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Getting to Know the @Attribute Decorator in Angular

  • Getting to Know the @Attribute Decorator in AngularThe @Attribute decorator is one of the least known and least used, but in some cases, it can bring a performance boost to the application.The @Attribute decorator returns the value of the specified attribute from the host.Let’s say that we have a core button…
  • Because we are using an Input(), Angular will still create a binding for the type property and will check it with every change detection cycle, even though this is a static string.To illustrate this, let’s see the compiled code.As you can see, when we trigger the change detection by emitting…
  • As a general rule, I prefer the @Attribute() approach when the string is a fixed value that never changes.Note that in this case, it is possible to take it further, remove the ngClass and leverage CSS selector, but I’m sure you got the idea.Follow me on Medium or Twitter to…

The @Attribute decorator is one of the least known and least used, but in some cases, it can bring a performance boost to the application. Let’s say that we have a core button component that accepts…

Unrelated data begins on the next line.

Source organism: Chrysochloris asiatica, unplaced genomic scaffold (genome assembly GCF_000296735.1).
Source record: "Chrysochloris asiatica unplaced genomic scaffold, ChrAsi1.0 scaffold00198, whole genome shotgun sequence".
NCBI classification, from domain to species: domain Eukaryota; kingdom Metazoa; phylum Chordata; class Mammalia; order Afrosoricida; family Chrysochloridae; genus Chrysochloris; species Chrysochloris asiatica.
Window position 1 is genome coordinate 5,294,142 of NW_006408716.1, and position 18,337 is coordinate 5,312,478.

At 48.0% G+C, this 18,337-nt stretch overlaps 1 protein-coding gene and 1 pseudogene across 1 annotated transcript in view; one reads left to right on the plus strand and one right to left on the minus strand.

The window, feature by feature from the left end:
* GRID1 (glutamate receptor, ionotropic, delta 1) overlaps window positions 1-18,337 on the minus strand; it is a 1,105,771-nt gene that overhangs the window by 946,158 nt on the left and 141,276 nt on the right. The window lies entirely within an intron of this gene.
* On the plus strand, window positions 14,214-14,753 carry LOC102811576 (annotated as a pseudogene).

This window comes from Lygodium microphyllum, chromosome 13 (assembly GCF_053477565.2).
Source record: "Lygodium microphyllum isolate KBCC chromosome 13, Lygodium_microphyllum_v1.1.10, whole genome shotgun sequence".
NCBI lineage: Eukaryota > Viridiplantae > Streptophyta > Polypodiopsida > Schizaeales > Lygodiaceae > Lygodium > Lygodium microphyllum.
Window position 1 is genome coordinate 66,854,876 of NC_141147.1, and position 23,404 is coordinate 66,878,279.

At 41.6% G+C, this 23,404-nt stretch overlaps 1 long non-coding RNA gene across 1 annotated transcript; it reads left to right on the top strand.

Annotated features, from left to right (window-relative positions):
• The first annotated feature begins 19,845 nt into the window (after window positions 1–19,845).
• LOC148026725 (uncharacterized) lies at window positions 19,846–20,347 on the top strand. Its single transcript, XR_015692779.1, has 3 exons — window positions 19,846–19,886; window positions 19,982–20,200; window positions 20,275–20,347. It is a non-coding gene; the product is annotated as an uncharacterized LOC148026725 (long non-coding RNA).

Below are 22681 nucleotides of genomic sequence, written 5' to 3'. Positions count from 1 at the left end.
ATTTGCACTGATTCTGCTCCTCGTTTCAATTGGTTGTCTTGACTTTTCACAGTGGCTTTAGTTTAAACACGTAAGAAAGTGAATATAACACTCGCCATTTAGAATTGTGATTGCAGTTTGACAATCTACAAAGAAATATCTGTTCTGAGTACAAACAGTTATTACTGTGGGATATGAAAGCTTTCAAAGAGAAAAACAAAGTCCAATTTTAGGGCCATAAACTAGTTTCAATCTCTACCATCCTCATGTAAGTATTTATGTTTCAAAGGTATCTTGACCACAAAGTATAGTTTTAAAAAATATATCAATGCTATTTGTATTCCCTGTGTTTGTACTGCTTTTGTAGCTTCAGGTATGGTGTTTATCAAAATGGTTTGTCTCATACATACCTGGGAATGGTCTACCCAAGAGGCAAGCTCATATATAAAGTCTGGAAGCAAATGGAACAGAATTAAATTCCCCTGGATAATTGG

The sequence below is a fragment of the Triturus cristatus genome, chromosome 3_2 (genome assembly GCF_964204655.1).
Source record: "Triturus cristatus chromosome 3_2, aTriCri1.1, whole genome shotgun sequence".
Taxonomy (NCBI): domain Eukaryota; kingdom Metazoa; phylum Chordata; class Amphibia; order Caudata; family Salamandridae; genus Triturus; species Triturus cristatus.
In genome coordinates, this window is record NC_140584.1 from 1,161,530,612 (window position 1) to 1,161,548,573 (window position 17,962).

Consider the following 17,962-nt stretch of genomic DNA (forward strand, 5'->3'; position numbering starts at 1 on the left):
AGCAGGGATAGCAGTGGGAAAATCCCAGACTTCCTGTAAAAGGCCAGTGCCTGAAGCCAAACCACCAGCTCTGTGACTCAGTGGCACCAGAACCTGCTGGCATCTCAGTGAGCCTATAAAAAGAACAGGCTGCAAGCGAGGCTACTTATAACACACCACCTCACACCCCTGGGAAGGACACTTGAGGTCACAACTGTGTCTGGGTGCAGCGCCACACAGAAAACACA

Getting to Know the @Attribute Decorator in AngularThe @Attribute decorator is one of the least known and least used, but in some cases, it can bring a performance boost to the application.The @Attribute decorator returns the value of the specified attribute from the host.Let’s say that we have a core button component that accepts the type, which can be primary or secondary.And because it is a static string, we will use it in the template without the brackets.There is one drawback to this approach. Because we are using an Input(), Angular will still create a binding for the type property and will check it with every change detection cycle, even though this is a static string.To illustrate this, let’s see the compiled code.As you can see, when we trigger the change detection by emitting the click event, Angular is checking the value.We can be more efficient in this case if we use the @Attribute decorator.With this change, Angular will evaluate it once and forget about it. As a general rule, I prefer the @Attribute() approach when the string is a fixed value that never changes.Note that in this case, it is possible to take it further, remove the ngClass and leverage CSS selector, but I’m sure you got the idea.Follow me on Medium or Twitter to read more about Angular, Vue and JS!

Getting to Know the @Attribute Decorator in Angular